I’m grateful that most of the folks who comment on this blog are very well-behaved, humble, and even helpful.

So I’m asking you: If you were going to draw up a simple list of guidelines for blog comments, a simple list of prompts to encourage civility and make a place seem welcoming… what would you suggest?

And if you ever see a comment here that seems disrespectful, don’t hesitate to *email* me about it. Sometimes in my hurry to approve contributions, I might miss the poison in somebody’s response.

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  • Julio

    Thanks for fostering an environment that’s been pretty effective at encouraging such discussion so far!

    I think Rick Ro. hit upon the most common mistake of contentious posters. Primarily, you are most likely not going to “win” or “convert” someone to your point of view through an online forum. So don’t fight like you can. Respect while dissenting is key.

  • It’s curious to see how forum culture develops on larger sites. There’s always the potential of an anarchy of bad behavior from posters when said behavior goes unchecked. It becomes a conformist, pile-on, insult-o-thon. Forums like IMDb, or the Ain’t-it-Cool-News talkbacks are near unreadable because of this chain-reaction of bad vibes. So, I guess it’s contingent upon the admins, or web-masters, to set a good example of civil discourse, and weed out the bad eggs that will always cause trouble, regardless. You do a great job of that here, Jeffrey, so I have no real suggestions. This place is a peaceful respite from the noisy internet. ;)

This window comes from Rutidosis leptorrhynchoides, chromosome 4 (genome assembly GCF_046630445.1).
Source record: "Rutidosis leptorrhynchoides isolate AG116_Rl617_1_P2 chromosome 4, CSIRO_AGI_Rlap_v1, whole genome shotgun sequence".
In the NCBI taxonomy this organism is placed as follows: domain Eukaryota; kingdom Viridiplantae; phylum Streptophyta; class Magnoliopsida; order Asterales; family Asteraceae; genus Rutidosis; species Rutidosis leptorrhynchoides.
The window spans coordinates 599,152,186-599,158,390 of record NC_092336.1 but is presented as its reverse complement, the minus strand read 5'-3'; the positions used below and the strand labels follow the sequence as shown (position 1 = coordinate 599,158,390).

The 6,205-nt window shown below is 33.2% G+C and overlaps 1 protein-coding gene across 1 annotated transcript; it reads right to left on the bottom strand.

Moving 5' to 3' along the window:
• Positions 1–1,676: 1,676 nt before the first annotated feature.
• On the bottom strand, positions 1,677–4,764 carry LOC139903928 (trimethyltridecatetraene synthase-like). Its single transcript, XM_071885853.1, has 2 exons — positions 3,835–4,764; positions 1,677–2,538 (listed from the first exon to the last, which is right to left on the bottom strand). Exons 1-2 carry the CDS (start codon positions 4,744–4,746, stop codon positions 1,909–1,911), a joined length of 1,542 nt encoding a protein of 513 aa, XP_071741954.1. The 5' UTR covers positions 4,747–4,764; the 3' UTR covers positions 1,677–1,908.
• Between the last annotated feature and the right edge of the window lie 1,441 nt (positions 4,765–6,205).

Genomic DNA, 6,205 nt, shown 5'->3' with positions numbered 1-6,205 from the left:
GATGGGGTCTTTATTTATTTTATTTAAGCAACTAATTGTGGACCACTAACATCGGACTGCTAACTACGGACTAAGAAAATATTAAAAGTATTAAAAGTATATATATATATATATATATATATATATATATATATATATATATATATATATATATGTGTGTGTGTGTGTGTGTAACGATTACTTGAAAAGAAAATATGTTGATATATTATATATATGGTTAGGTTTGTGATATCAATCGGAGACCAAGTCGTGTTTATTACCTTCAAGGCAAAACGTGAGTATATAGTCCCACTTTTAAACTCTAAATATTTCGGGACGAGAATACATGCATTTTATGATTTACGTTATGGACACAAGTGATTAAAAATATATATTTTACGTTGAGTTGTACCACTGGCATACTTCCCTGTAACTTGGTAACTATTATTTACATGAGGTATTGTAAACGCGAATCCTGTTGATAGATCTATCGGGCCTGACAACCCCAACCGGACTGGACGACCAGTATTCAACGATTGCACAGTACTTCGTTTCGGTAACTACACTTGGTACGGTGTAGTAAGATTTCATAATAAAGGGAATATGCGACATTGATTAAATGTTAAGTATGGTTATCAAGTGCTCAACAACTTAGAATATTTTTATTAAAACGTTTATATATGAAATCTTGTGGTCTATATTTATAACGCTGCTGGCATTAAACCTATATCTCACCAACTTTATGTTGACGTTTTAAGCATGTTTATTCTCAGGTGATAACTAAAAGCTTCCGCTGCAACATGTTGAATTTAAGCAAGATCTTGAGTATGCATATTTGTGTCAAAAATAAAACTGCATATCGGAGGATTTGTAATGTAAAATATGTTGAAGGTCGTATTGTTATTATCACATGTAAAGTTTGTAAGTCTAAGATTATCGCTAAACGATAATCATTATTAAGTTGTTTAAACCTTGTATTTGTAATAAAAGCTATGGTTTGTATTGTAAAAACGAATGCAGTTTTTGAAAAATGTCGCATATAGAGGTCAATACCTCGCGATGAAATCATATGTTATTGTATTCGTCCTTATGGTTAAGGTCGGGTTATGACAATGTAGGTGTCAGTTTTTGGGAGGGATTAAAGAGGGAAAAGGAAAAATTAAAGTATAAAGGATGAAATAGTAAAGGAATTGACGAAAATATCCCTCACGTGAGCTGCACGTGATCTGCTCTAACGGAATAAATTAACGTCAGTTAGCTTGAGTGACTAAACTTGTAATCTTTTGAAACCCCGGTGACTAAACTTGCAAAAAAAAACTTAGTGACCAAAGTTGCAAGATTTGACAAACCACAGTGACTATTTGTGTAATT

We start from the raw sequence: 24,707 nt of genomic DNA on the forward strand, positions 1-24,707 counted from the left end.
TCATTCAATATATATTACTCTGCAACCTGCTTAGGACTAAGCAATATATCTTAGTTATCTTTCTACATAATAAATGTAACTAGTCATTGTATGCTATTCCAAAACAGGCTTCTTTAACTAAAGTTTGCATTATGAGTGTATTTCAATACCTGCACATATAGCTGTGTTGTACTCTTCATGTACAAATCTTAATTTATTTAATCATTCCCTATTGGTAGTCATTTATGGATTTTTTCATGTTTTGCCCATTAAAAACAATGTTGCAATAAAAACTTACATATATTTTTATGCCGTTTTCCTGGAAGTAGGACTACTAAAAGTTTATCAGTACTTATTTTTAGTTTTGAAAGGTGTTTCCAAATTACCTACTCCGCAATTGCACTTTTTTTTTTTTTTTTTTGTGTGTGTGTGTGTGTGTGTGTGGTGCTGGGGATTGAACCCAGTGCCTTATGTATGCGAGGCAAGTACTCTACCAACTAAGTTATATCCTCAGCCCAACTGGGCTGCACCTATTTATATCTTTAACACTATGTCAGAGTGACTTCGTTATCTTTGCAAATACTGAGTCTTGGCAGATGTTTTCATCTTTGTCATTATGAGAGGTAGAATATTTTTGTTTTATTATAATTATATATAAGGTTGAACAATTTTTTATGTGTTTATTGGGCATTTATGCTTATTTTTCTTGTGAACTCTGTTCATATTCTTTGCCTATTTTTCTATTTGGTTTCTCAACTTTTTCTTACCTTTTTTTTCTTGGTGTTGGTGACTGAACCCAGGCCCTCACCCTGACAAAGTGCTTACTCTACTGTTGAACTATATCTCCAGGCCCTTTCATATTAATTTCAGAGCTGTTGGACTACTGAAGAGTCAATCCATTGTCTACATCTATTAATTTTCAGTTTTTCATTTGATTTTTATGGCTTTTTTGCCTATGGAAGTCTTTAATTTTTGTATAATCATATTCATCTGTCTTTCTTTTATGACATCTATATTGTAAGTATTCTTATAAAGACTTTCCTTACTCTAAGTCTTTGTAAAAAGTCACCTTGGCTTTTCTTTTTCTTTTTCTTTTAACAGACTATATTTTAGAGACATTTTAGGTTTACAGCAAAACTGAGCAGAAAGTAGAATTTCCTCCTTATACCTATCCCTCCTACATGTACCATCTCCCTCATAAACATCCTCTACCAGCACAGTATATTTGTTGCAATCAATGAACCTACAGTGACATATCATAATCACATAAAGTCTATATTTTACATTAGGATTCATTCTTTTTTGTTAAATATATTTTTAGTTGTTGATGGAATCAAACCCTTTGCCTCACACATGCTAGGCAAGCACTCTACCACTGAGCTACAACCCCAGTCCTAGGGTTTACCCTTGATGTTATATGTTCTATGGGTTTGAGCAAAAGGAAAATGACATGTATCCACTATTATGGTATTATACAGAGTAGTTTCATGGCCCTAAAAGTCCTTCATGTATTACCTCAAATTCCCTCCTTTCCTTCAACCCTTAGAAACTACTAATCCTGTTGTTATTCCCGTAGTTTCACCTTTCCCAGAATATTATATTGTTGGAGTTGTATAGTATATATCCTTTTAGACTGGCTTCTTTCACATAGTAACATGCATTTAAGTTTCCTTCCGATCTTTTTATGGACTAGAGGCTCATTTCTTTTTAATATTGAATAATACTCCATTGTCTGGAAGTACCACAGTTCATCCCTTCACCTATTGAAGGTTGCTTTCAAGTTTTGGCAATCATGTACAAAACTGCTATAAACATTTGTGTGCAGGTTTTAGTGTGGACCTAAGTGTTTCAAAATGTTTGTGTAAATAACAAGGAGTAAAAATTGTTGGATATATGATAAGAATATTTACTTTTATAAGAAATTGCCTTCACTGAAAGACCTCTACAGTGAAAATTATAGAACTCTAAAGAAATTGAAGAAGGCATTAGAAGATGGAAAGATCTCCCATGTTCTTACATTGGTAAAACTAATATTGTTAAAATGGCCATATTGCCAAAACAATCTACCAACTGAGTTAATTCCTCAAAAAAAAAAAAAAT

Another interesting phenomenon though are the un-civil admins who go on power trips and, as a friend humorously pointed out recently, “banning pogroms” on large forum sites. Some admins are kind of spreading the disease of negativity and lack of consideration themselves. And then there are the types who abuse their power. I know what you mean about certain Hollywood bloggers creating a bad atmosphere by example. I’m constantly pruning my movie or news links to weed out the incessantly negative. Like you, I’m not talking about earnest debate, but all the ad hominem yelling out there. It’s draining. And I’m afraid if I expose myself too much to it, I’ll start imitating it.

  • Respond to the issue at hand, not to someone else. (Over at our film blog we ask people to respond to the film, not to the review or to the responses. There has to be some information value in one’s response, adding something to the review.)

  • Rick Ro.

    Simple guidelines:

    -Treat other opinions with respect. Jesus said the greatest command is to love God and the second greatest command is to love your neighbor as yourself. How can you show love for your neighbor when you don’t treat their opinions with respect? If you want your opinion respected, then show respect for other opinions, even if you don’t agree.

    -All potentially contentious and controversial discussion should be approached with the following in mind:
    a) The discussion is not something that must be won, or “not lost.” It is a discussion. Don’t enter into it “to win.”
    b) Accept that you aren’t in it to change anyone’s viewpoint. You are entering into the discussion to present your viewpoint as best you can, with no regard to how it will be accepted.
    c) Likewise, demand that others in the discussion agree to observe both (a) and (b). If some folks don’t agree with (a) and (b), then be prepared for (d).
    d) Let people know that if they begin using deragotory language or begin getting mean-spirited, they’ll get one warning. If it continues, they’ll be banned from that discussion.